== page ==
Contrary to the misinformation being spread that the Tamil Polity and Culture were inimical to Sanatana Dharma references in the Mahabharata and ancient Tamil classics abound about the intricate and interwoven relationship between Sanatana Dharma and Tamils.
I have quite a few articles on this issue.
Lord Krishna married a Pandyan princess.
He had a daughter through her and he gifted his daughter diribg her marriage 100 Yadava Families, enjoining them with the task of providing Milk and Curds to her descendents.
Her name was Pandyah.
The wife of Lord Krishna was called Nappinnai and Andal, the Vaishnavaite Saint states this in her Thiruppavai which is sung even to day in Vaishnava Temples.
Arjuna married a Pandyan princess Chitrangadha and she was from Manalur Tamil Nadu.
Sahadeva defeated Cholas, Pandyas, Andhras and Cheras during his Dig Vijaya on the occasion of the Rajasuya yaga performed by Yudhistira.
Balarama visited Parashurama in the South which was then called Chera Kingdom.
Balarama worshiped Devi at Kanyakumari and Lord Murugan at Valliyur, Tamil Nadu.
Chera Kimg Udiyan Cheralathan fed both the Pandya and Kaurava armies during the Kurukshetra War.
Pandya King Malayathdwaja fought alongside the Pandavas during the Mahabharata War and wounded Dronacharya.
He was the father of Meenakshi after whom the Madurai Meenakshi Amman Temple is named.
(Please read a detailed post on this in thecsite)
Now I have come across references in the Mahabharata that Lord Krishna broke open the gates of a Pandyan King Kulasekhara and killed him in a battle.( VII.11.398) and VIII.23.1016)
‘ Kulashekharan is said to be as strong as a bull. He is apparently killed by Lord Krishna, but although his son wants to avenge his father’s death, he is dissuaded from doing so by his well wishers.
Krishna also defeated Chola King.(VII.11.321)
Krishna’s encounter with the Pandyas
The mighty Sarangadhwaja, the king of the Pandyas, has white steeds, decked with armour set with stones of lapis lazuli. His country was invaded and his father was slain by Krishna in battle. Obtaining weapons then from Bhishma and Drona, Bala Rama andKripa, prince Sarangadhwaja became, in weapons, the equal of Rukmi and Karna andArjuna and Achyuta. He then desired to destroy the city of Dwaraka and subjugate the whole world. Wise friends, however, from desire of doing him good, counselled him against that course. Giving up all thoughts of revenge, he is now ruling his own dominions. Steeds that were all of the hue of the Atrusa flower bore a hundred and forty thousand principle car-warriors that followed that Sarangadhwaja, the king of the Pandyas, opposing Drona in Kurukshetra War.(7:23)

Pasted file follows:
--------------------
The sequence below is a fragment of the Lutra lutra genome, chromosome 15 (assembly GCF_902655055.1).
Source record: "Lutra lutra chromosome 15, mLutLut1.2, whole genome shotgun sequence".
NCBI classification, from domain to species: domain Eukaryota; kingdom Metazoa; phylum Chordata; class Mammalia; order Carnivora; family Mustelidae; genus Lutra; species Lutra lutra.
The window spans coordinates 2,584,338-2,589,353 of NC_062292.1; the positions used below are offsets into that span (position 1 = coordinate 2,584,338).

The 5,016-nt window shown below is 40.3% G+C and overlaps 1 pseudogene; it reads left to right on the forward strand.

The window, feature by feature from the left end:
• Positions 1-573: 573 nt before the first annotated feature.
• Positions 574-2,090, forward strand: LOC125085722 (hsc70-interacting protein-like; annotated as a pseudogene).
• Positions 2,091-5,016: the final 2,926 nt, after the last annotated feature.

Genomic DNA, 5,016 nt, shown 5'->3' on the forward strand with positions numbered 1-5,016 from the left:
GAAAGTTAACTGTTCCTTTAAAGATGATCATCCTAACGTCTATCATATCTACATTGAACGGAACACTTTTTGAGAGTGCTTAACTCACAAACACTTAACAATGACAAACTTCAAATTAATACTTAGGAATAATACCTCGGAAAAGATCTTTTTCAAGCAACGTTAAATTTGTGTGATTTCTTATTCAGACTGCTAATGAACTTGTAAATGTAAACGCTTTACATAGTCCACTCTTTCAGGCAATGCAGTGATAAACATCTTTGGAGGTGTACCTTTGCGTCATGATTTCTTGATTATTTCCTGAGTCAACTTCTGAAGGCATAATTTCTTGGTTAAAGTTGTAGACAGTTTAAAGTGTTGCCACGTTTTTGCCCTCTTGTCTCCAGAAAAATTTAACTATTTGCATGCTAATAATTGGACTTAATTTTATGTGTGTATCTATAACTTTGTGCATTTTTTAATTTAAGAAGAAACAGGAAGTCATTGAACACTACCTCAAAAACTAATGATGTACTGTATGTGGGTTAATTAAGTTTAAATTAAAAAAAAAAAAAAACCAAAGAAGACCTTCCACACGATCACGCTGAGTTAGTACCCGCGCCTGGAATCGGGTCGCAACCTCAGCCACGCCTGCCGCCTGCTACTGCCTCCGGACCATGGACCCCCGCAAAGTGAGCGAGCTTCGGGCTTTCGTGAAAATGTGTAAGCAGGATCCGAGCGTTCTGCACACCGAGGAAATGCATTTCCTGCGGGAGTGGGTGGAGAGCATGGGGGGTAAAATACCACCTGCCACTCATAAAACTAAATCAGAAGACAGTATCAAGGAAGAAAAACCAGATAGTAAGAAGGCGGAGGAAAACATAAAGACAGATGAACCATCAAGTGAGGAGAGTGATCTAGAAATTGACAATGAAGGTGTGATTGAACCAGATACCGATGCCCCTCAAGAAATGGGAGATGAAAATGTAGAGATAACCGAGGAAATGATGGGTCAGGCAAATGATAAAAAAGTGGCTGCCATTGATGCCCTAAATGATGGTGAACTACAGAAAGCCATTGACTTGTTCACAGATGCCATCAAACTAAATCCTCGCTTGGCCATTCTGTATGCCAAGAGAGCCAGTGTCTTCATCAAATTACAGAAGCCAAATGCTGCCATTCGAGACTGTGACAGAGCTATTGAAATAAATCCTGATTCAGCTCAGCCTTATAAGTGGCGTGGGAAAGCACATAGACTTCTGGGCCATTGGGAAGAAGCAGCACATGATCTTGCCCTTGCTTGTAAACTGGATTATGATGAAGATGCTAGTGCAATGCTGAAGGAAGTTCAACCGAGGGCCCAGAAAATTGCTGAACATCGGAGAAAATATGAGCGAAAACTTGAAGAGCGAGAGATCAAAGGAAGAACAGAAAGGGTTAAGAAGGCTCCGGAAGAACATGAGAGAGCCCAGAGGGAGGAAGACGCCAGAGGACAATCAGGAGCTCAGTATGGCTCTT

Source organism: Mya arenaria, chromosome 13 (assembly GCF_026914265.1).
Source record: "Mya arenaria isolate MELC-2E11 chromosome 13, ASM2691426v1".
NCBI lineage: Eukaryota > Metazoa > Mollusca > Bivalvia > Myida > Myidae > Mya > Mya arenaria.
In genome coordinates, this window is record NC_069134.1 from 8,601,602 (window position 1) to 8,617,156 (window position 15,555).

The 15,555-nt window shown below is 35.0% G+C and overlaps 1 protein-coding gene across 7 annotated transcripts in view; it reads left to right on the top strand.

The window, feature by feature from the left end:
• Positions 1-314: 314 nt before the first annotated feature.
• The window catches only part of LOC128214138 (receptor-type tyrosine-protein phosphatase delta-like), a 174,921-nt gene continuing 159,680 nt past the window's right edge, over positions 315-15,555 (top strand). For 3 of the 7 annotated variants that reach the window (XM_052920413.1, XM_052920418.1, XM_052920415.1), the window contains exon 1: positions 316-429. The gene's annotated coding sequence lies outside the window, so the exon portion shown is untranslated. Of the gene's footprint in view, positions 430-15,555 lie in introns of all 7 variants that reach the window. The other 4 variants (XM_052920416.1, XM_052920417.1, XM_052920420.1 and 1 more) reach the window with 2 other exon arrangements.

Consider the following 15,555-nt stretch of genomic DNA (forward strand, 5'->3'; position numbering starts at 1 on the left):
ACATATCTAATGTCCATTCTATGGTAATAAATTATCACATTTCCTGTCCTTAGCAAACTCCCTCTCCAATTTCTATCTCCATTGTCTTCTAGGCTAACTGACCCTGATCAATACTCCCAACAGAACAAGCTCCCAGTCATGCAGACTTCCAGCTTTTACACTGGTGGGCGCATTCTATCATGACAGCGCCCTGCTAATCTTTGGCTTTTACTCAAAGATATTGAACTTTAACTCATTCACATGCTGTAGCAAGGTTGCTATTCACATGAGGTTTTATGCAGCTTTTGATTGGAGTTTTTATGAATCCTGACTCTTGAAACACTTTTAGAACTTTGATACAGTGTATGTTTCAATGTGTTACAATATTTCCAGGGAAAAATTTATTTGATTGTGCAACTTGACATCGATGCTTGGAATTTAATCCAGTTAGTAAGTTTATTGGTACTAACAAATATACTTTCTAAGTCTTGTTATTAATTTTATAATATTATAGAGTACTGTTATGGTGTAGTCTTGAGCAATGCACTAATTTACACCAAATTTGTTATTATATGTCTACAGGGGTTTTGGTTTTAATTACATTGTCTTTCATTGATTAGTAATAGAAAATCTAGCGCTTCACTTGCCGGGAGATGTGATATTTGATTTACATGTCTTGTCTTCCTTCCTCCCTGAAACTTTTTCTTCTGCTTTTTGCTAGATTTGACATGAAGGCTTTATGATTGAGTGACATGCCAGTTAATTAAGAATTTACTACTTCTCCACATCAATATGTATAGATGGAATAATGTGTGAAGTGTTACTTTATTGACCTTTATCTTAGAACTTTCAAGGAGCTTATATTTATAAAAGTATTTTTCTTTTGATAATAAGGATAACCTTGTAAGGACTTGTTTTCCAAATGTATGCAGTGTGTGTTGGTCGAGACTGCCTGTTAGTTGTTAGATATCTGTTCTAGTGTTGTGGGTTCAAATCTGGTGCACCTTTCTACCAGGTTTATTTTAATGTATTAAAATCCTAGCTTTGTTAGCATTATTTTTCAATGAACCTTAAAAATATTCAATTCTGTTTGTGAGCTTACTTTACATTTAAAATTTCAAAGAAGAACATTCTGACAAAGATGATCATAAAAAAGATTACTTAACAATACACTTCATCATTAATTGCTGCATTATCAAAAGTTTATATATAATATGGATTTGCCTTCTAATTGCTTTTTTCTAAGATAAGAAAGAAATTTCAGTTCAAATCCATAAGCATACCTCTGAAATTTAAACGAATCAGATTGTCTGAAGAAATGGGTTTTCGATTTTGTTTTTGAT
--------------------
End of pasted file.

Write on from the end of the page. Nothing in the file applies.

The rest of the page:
One of the contemporaries of Jarasandha of the Brhadratha dynasty of Magadha is Jayatsena of Magadha. He takes part in the Kurukshetra War in the Mahabharata as one of the leaders on the side of Kauravas, along with Srutayus of Kalinga, Paundraka Vasudeva of Pundra, Karna of Anga, and Malayadwaja of the Pandyas.
During the battle, Malayadwaja apparently wounds the mighty Dronacharya, the teacher of both the Pandavas and the Kauravas, and who fights on the side of the Kauravas. Malayadwaja goes further and takes on Drona’s son, Ashwathama, in a duel.
Malayadwaja’s daughter is Meenakshi, after whom the famous temple of Meenakshi Amman is built in Madurai. The city of Madurai is built around this temple. After this, the Pandyas fall back into obscurity for seven centuries.
The Magadha King, Jayatsena, brought to the Pandava’s side another akshauhini division of soldiers consisting of warriors with unlimited prowess. King Pandya, who lived near the ocean, came to the Pandava’s side bringing with him a veritable sea of troops.
An inscription records that a Pandya king led the elephant force in the Mahabharata War on behalf of the Pandavas, and that early Pandyas translated the epic into Tamil. The first named Chera king, Udiyanjeral, is said to have sumptuously fed the armies on both sides during the War at Kurukshetra ; Chola and Pandya kings also voiced such claims—of course they may be devoid of historical basis, but they show how those kings sought to enhance their glory by connecting their lineage to heroes of the Mahabharata. So too, Chola and Chera kings proudly claimed descent from Lord Rama or from kings of the Lunar dynasty—in other words, an “Aryan” descent. ‘
References and Citations.